What do I do?
UPDATED: Oct 1, 2022
It’s all about you. We want to help you make the right legal decisions.
We strive to help you make confident insurance and legal decisions. Finding trusted and reliable insurance quotes and legal advice should be easy. This doesn’t influence our content. Our opinions are our own.
Get Legal Help Today
Compare Quotes From Top Companies and Save
Secured with SHA-256 Encryption
What do I do?
About a week or so ago I rear-ended a car but there was only a few small scratches, barely any damage at all. The driver did not want to get the police or insurance involved and I did but we ended up not. I offered to pay for any damages. New Link Destination
day I received a letter saying that I was the one who didn’t want the insurance or police involved and I was also sent 3 quotes for the damages – one for $650, one for $775 and one for $1000. The other driver then proceeded to say that she will take a check for the sum of $750 which she says is the average of the quotes. No police reports or insurance claims were filed. What do I do?
Asked on September 14, 2017 under Accident Law, New Jersey
S.L,. Member, California Bar / FreeAdvice Contributing Attorney
Answered 5 years ago | Contributor
It would be advisable to refer the matter to your auto insurance company and let your insurance handle it.
Since the other driver has already fabricated the facts according to the letter you received, how can she be trusted to sign a release of her claim if you do pay the amount she is demanding? Without a signed release, she may attempt to file a lawsuit against you even after you pay.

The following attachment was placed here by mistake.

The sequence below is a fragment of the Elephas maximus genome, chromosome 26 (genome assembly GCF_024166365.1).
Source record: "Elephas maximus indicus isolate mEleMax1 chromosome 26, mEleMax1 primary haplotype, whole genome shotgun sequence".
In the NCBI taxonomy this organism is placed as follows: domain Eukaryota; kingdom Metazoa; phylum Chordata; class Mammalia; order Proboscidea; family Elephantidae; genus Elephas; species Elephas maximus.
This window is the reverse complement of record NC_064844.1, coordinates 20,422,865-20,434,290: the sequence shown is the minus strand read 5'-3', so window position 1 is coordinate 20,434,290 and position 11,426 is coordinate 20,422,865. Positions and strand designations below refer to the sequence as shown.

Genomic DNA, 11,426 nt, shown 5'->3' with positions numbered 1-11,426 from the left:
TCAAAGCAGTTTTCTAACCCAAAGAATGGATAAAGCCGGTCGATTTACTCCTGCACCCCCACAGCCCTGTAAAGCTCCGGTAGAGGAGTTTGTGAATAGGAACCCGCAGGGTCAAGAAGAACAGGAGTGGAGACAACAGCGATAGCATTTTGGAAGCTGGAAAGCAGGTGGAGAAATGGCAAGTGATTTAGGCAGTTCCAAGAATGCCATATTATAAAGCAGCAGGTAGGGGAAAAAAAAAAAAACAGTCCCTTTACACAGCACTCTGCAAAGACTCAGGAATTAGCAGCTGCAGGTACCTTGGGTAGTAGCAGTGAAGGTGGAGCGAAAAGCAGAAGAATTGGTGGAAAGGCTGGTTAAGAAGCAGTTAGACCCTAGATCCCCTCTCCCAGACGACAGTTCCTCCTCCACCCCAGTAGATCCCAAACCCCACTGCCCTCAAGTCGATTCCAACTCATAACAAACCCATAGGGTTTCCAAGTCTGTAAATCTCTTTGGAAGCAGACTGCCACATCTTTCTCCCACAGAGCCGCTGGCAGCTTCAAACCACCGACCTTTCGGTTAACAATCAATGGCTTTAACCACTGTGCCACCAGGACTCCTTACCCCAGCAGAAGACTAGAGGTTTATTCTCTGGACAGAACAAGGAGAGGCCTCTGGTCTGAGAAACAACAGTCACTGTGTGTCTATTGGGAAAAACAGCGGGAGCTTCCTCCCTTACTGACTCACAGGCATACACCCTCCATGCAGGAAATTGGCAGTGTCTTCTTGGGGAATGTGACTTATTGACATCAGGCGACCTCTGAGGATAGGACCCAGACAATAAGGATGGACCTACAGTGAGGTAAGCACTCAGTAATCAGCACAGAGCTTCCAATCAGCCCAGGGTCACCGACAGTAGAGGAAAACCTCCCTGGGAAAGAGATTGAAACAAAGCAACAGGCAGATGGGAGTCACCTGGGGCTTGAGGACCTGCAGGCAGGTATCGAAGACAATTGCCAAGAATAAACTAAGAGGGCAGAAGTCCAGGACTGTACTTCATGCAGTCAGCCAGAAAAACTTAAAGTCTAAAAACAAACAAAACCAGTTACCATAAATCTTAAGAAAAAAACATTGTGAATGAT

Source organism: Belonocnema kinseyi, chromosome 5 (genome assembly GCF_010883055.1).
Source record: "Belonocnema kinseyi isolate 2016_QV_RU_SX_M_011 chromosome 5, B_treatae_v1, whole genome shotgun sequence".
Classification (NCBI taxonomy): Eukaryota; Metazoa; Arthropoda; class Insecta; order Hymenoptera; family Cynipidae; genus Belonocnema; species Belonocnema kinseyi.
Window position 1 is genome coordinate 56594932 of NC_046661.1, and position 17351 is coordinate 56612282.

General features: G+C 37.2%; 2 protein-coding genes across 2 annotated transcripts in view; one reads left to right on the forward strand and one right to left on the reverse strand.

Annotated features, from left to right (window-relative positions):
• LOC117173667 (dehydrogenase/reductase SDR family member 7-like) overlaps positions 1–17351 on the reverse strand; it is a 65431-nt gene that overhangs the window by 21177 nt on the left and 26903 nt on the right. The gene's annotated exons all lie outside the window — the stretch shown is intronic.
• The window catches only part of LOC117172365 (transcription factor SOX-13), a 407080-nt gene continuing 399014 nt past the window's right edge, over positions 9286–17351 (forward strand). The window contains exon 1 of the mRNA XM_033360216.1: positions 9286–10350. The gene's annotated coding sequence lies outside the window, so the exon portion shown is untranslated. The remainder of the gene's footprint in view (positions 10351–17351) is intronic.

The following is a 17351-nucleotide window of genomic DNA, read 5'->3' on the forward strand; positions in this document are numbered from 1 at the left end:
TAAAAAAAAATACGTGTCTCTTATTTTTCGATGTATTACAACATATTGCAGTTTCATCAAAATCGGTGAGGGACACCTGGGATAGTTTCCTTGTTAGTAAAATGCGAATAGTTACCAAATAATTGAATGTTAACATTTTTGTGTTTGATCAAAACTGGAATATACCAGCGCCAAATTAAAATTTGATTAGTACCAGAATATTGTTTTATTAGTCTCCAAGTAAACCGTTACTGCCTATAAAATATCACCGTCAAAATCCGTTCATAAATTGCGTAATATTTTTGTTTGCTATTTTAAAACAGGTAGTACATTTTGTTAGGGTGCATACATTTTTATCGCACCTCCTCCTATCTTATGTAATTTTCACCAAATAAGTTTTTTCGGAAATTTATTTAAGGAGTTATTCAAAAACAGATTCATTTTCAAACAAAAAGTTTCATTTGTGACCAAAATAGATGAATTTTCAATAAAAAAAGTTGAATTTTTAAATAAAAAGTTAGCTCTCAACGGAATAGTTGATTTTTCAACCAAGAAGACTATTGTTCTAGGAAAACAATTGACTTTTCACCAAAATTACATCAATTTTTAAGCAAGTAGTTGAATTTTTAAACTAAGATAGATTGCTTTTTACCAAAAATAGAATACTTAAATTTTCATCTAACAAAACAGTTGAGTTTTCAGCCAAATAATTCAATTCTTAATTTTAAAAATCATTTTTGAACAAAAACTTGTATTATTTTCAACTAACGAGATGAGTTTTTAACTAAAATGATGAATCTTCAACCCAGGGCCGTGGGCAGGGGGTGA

Since you were at fault in the accident, why wouldn't she have wanted to file a property damage claim with your insurance carrier? It wouldn't affect her insurance premiums.
IMPORTANT NOTICE: The Answer(s) provided above are for general information only. The attorney providing the answer was not serving as the attorney for the person submitting the question or in any attorney-client relationship with such person. Laws may vary from state to state, and sometimes change. Tiny variations in the facts, or a fact not set forth in a question, often can change a legal outcome or an attorney's conclusion. Although AttorneyPages.com has verified the attorney was admitted to practice law in at least one jurisdiction, he or she may not be authorized to practice law in the jurisdiction referred to in the question, nor is he or she necessarily experienced in the area of the law involved. Unlike the information in the Answer(s) above, upon which you should NOT rely, for personal advice you can rely upon we suggest you retain an attorney to represent you.